Category Archives: Teacher Preparation

Tuition subsidies: A difference of degrees

States subsidize college for many of their residents.  Generally this has been perceived as a good trade-off: a state (and its taxpayers) benefit in a variety of ways by having a more educated populace and workforce. But with budgets under … Continue reading

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Teacher Attrition in Charter Schools

One of the traditional complaints about charter schools is that they have high teacher turnover.  Particularly when hired through alternative channels (such as Teach for America), many critics believe – and several studies have borne out – that charter teachers … Continue reading

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Can you teach teaching?

In this remarkably insightful article, Doug Lemov seems to think so: Central to Lemov’s argument is a belief that students can’t learn unless the teacher succeeds in capturing their attention and getting them to follow instructions. Educators refer to this art, … Continue reading

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Boettcher evaluation: More facts, please

I am generally leery of statements in education which begin “It’s a fact…”  I am even more so when these facts overwhelmingly support the organization making the claim in a sort of self-congratulations (though this is extraordinarily common).  So I … Continue reading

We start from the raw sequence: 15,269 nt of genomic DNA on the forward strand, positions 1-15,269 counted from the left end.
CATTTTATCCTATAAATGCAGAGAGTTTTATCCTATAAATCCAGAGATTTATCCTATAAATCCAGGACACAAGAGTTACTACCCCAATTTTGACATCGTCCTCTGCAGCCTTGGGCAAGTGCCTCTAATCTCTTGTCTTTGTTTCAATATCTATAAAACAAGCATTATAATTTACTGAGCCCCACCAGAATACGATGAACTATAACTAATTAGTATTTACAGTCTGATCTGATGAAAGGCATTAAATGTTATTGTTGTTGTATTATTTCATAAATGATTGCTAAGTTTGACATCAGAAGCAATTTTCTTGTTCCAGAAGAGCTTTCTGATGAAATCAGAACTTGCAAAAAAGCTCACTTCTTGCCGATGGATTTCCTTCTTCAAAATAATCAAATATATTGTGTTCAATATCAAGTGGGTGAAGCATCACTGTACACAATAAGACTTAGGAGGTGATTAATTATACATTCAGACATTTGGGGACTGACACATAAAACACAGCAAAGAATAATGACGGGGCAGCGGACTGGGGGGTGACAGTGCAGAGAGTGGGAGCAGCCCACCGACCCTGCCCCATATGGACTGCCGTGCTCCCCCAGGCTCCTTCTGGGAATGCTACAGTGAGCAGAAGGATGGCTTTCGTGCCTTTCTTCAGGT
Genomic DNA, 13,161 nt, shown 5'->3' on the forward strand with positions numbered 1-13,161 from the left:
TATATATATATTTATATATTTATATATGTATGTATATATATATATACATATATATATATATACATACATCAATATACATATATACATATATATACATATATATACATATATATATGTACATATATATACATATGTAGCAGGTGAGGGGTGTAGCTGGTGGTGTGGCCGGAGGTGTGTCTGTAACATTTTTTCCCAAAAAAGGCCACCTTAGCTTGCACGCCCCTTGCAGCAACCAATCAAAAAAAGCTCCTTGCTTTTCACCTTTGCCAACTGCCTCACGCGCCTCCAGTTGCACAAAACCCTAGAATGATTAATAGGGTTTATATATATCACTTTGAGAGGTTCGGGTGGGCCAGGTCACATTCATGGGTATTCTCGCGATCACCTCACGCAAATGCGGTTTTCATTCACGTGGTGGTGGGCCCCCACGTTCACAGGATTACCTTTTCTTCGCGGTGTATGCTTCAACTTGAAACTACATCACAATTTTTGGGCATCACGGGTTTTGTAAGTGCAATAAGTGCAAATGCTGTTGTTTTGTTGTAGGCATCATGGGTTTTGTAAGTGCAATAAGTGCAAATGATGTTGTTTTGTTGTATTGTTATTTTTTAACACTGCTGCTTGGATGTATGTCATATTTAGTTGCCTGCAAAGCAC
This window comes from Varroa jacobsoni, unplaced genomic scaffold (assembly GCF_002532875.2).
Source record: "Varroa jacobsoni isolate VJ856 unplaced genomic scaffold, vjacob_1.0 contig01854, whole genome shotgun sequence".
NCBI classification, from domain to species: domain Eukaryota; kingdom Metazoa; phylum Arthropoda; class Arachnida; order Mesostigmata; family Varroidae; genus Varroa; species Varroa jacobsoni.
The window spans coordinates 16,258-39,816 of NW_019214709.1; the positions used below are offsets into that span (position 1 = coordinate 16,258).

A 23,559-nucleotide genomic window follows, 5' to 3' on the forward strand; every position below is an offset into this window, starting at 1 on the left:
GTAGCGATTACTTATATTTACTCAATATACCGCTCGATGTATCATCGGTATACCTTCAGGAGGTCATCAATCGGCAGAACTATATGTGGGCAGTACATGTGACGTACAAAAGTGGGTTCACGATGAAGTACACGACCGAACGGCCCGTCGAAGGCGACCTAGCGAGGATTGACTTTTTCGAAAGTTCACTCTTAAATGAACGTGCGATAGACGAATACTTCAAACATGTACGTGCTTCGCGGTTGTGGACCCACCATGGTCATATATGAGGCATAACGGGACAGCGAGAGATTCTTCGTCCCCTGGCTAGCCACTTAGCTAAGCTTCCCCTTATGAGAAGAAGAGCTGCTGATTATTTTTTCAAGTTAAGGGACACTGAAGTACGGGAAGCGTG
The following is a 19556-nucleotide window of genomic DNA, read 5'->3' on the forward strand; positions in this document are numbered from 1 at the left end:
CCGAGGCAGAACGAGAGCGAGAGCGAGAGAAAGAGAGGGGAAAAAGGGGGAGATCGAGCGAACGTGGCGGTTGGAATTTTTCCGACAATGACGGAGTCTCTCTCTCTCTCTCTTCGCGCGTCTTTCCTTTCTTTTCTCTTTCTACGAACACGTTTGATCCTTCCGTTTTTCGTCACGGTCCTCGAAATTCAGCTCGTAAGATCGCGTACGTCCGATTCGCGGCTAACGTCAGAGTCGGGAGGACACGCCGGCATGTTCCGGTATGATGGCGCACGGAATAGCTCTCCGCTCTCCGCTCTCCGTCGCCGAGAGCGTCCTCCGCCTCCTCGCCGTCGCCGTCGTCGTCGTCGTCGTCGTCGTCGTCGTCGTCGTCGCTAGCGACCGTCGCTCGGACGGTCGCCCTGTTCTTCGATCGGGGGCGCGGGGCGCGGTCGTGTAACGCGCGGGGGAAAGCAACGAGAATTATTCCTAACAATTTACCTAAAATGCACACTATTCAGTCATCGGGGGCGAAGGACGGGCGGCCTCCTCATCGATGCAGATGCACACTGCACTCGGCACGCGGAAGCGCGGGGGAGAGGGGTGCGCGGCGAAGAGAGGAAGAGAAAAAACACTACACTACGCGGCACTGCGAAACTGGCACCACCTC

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TFA application growth astounding

An Op-Ed in the Wall Street Journal which, if you can get past the polarizing anti-union language, has some very interesting statistics on Teach for America: Here’s a quiz: Which of the following rejected more than 30,000 of the nation’s top college … Continue reading

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Improving teacher quality: 7 policy ideas

From the Education Equality Project – the strange bedfellows of Al Sharpton and Joel Klein – comes a position paper on improving teacher quality.  Among it’s many virtues is that it is only seven pages, and it is well worth a complete … Continue reading

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When you become a good teacher, you stop improving?

Some expert comments summarized by the Post’s ever-enterprising Jeremy Meyer: Teachers stop showing signs of improvement after about four years on the job — even after a master’s degree or obtaining tenure, said Jane Hannaway, founding director of the Education Policy Center at the … Continue reading

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